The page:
I'm interested in this thread. Many years ago, in London, I was working in a lab building equipment from ex-military 24vDC relays and steppers (back in the days when Tottenham Court Road was full of such stuff -- shows my age). Arrived in one morning to a very nasty smell and found all my equipment blown, exploded, etc. Very expensive, very depressing. The lab had a 3-phase 230vAC supply for some massive heaters, and the electrician told me that the neutral had blown and I would have been getting around 460vAC on the outlets. I've always wondered if this was right, and why 460 vAC (a root-mean-square thing?). Thanks for any technical person who can explain this for me.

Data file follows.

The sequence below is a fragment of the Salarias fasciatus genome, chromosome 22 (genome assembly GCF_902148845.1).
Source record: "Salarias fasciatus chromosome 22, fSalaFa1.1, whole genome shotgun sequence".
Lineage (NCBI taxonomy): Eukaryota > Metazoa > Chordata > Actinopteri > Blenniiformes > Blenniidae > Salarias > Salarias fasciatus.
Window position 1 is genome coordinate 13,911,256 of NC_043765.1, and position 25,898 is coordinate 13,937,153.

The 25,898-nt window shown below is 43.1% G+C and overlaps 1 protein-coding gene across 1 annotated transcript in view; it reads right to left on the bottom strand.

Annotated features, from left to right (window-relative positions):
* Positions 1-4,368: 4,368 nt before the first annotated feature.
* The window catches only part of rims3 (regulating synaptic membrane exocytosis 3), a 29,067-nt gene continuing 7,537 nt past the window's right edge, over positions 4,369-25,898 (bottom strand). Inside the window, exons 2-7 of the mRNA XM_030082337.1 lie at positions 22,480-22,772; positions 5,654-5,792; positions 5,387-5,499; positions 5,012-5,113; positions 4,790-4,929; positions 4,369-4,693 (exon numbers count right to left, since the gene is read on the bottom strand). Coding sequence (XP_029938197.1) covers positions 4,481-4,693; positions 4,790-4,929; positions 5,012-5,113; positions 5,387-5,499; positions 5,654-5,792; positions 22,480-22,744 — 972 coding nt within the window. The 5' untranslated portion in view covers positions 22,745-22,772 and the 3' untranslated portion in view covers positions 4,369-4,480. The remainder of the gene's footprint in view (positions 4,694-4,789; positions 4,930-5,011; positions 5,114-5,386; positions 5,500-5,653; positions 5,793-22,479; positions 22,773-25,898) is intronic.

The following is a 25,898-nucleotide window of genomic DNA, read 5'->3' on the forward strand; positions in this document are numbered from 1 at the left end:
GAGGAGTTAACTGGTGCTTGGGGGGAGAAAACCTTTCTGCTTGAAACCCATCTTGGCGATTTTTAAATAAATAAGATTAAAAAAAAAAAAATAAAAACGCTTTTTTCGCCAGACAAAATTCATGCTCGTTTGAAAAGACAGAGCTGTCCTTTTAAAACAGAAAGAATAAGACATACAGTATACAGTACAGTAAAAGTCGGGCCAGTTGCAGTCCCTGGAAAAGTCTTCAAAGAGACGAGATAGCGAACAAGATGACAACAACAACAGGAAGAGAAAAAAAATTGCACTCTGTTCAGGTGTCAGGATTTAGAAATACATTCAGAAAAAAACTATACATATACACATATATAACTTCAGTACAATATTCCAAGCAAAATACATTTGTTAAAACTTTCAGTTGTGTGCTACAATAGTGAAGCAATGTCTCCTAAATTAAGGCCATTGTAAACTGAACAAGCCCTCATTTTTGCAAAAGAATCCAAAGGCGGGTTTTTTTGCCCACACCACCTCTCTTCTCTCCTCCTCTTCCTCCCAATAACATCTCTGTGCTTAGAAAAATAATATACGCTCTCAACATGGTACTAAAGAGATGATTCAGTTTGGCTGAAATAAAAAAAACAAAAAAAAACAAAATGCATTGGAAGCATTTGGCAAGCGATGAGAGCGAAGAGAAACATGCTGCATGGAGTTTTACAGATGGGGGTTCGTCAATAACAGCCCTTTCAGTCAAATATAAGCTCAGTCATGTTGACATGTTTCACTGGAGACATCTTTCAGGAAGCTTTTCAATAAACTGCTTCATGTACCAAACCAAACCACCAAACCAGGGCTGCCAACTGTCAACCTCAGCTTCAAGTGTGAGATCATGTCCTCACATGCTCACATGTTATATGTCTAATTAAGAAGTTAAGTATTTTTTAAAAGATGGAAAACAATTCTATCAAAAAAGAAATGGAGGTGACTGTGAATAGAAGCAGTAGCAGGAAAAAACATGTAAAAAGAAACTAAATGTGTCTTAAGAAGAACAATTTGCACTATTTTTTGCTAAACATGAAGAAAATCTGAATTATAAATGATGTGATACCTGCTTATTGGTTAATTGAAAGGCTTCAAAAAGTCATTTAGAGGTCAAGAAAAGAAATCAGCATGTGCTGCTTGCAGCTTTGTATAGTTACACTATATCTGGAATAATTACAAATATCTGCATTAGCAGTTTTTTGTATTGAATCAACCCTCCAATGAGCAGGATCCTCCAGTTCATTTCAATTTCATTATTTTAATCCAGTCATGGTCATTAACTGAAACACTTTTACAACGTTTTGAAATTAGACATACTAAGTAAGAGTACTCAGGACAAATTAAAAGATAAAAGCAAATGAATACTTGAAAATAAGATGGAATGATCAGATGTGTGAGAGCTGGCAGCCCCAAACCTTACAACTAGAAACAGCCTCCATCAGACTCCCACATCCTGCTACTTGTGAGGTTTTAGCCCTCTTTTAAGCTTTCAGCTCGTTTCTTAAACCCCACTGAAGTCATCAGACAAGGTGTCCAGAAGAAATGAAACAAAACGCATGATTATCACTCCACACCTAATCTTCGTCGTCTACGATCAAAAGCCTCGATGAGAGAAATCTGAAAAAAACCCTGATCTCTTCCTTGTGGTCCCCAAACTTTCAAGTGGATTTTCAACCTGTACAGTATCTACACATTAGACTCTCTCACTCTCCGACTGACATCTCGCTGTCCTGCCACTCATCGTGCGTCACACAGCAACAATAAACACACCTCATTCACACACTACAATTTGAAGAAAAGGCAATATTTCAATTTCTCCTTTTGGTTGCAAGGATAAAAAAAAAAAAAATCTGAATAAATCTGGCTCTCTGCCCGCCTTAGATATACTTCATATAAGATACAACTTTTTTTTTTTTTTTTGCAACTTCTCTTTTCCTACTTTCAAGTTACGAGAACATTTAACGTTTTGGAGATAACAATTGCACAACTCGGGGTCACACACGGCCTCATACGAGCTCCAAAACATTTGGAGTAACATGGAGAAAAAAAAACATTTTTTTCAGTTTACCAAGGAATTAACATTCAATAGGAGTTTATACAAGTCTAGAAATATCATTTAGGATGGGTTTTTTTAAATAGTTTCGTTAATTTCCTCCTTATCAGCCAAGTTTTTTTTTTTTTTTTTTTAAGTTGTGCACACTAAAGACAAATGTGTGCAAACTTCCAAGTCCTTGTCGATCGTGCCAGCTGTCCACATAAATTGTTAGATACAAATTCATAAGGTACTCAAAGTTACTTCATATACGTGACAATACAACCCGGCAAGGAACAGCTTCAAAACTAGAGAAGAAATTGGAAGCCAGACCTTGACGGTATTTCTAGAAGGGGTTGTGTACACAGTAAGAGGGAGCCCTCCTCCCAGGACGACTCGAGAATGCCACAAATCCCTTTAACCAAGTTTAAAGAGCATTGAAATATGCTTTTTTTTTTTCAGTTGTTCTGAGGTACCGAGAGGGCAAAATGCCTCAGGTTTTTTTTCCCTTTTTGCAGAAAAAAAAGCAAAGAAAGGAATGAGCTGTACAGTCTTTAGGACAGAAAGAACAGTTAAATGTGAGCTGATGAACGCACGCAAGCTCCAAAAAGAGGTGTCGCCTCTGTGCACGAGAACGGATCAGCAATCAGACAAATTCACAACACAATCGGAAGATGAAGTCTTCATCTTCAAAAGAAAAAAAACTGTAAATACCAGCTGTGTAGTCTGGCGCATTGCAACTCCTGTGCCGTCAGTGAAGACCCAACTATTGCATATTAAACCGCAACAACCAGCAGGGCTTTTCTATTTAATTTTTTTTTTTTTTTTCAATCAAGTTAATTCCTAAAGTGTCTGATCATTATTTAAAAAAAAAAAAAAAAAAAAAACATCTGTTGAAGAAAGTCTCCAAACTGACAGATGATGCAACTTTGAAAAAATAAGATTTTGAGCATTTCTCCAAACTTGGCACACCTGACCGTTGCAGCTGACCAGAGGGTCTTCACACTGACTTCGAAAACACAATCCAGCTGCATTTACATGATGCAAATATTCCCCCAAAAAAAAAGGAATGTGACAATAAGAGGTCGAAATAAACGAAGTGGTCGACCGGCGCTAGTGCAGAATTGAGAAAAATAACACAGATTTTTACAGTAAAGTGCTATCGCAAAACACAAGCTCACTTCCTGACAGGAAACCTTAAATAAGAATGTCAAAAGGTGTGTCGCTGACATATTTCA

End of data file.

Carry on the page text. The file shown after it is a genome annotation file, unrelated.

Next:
When the neutral fails in a 3 phase system. You in effect get the equivalent of a series /parallel circuit involving the loads on each phase.
Imagine 2 of the phases have those big heaters connected to them. And your equipment was connected to the 3rd phase. When the neutral failed, you had your equipment connected in series with those heaters. And the phase to phase voltage across both. Since the heaters have a much lower resistance, most of the voltage would have appeared across your equipment.
Although normally your fault scenario would produce 400V instead of 460V.
And the above is why I said to the OP earlier to also unplug their appliances.